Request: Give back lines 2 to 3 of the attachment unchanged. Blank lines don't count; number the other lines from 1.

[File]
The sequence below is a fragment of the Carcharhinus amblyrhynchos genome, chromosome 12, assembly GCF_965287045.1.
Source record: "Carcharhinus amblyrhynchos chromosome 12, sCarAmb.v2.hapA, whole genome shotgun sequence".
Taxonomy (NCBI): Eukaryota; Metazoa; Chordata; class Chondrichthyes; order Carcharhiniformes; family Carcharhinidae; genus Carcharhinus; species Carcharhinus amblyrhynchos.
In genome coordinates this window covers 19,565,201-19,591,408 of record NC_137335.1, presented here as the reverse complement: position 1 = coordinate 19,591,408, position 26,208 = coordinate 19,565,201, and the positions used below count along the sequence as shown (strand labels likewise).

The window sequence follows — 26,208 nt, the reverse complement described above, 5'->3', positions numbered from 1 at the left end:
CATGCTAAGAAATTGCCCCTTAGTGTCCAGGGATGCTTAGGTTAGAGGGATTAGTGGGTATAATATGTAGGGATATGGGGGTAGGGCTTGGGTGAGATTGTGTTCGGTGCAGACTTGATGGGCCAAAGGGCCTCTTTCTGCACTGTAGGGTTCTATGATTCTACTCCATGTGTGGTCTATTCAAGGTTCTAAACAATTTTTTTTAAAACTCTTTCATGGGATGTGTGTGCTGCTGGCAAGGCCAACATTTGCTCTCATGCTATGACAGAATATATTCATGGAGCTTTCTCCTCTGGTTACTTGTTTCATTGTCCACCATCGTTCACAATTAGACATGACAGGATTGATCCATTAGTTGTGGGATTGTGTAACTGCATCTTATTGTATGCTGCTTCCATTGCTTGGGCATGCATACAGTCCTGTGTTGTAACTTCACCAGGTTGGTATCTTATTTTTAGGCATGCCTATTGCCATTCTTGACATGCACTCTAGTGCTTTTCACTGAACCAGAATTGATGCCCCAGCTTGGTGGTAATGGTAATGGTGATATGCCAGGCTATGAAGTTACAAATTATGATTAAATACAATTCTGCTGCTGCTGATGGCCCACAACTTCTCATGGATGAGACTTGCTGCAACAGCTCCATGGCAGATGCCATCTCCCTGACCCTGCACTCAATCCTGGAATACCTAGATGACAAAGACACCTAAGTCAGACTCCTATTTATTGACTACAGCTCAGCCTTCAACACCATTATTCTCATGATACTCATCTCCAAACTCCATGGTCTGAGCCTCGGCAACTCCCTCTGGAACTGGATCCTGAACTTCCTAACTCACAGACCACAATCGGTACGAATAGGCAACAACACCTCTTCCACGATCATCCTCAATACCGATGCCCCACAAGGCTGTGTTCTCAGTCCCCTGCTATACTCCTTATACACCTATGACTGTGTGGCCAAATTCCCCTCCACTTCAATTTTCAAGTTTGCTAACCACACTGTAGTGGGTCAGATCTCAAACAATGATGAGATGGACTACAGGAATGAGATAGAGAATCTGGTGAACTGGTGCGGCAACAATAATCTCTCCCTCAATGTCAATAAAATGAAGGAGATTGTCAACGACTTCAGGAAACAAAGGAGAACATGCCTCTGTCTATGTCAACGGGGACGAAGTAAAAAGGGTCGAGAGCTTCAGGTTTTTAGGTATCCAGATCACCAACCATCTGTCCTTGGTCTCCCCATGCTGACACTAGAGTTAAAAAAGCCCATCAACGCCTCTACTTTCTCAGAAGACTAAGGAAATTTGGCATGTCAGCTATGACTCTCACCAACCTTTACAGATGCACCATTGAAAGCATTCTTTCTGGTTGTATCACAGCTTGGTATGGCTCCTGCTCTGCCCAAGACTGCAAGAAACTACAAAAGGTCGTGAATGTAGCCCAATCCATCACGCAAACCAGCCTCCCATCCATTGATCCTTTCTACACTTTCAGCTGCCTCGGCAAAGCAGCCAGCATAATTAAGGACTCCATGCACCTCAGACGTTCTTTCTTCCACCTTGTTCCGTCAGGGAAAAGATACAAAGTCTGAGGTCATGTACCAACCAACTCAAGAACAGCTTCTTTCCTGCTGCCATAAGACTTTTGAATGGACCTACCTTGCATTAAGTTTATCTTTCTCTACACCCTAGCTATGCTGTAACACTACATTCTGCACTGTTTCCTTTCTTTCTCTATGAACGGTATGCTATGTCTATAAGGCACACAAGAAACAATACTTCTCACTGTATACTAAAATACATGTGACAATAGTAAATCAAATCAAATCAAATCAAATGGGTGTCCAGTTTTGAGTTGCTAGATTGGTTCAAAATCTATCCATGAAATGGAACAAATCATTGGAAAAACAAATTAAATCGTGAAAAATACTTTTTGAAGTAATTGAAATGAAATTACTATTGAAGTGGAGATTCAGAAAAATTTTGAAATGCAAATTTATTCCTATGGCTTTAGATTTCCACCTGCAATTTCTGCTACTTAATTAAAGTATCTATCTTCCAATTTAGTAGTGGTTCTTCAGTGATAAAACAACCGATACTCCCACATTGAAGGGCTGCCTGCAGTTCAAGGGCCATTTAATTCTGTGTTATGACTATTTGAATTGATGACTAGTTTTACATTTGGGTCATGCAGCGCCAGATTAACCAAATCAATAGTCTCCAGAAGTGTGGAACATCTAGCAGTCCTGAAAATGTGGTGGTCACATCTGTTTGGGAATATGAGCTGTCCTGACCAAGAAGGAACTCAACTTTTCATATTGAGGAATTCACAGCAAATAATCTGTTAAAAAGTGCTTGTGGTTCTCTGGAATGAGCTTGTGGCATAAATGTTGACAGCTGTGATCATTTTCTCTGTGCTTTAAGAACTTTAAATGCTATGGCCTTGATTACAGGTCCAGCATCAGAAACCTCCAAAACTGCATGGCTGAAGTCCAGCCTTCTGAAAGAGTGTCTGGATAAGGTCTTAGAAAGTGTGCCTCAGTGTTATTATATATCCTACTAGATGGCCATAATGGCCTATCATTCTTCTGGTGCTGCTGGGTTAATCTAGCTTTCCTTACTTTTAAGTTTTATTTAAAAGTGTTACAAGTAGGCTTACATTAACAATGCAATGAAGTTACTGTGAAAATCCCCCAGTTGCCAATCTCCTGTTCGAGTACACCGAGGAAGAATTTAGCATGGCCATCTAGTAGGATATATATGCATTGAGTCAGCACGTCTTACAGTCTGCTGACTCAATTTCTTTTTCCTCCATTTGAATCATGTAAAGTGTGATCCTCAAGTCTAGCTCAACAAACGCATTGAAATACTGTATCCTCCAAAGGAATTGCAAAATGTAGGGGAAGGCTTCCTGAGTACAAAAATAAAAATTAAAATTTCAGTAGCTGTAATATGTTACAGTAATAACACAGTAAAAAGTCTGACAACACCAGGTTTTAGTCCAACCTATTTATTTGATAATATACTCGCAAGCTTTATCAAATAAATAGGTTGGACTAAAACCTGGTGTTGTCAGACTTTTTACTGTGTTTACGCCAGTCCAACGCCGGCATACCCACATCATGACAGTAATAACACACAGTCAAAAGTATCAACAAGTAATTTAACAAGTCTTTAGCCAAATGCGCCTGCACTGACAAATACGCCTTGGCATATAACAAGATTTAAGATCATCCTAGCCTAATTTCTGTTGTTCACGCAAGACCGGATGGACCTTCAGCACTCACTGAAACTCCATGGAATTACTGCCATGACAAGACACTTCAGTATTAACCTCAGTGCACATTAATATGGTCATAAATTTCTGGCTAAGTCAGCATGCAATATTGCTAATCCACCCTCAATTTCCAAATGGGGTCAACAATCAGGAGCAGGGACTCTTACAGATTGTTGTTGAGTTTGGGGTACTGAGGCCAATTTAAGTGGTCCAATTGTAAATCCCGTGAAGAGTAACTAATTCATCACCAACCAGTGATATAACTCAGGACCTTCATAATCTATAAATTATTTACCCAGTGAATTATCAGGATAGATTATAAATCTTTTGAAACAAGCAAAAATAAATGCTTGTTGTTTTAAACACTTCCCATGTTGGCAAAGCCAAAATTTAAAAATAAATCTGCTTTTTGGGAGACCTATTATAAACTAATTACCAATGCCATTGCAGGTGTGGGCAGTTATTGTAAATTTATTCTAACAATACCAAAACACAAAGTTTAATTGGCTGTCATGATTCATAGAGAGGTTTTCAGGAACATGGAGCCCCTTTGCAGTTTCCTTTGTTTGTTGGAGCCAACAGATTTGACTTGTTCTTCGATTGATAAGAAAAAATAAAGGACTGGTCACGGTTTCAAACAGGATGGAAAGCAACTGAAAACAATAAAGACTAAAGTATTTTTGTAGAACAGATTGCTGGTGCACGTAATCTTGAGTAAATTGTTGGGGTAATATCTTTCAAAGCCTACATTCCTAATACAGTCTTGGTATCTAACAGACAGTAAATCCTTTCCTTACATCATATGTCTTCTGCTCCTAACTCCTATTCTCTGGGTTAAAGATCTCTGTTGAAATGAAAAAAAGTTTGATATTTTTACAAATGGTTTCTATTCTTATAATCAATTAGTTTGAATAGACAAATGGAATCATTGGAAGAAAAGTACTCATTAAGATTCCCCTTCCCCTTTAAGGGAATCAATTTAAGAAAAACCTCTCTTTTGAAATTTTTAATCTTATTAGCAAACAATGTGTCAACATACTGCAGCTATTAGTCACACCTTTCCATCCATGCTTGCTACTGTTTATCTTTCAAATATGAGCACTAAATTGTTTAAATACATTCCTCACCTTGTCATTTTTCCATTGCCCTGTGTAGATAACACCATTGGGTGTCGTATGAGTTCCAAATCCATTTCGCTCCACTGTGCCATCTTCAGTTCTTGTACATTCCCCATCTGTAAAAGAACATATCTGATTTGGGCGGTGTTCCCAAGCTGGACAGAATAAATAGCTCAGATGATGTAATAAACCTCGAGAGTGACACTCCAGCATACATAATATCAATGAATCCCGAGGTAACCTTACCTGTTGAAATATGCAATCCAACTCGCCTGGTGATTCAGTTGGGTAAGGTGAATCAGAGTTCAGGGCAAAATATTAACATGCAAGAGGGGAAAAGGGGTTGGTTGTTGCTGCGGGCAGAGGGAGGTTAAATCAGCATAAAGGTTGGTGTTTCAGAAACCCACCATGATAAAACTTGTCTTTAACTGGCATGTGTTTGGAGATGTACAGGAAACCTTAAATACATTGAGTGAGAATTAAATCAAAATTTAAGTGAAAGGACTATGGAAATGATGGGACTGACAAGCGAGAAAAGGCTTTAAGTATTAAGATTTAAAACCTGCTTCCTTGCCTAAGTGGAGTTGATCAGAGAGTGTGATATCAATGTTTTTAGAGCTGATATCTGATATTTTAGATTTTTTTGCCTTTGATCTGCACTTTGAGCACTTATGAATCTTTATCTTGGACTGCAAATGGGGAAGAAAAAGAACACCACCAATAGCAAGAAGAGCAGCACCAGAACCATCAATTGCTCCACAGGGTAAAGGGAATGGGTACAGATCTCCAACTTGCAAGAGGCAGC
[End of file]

Source record: "Carcharhinus amblyrhynchos chromosome 12, sCarAmb.v2.hapA, whole genome shotgun sequence".
Taxonomy (NCBI): Eukaryota; Metazoa; Chordata; class Chondrichthyes; order Carcharhiniformes; family Carcharhinidae; genus Carcharhinus; species Carcharhinus amblyrhynchos.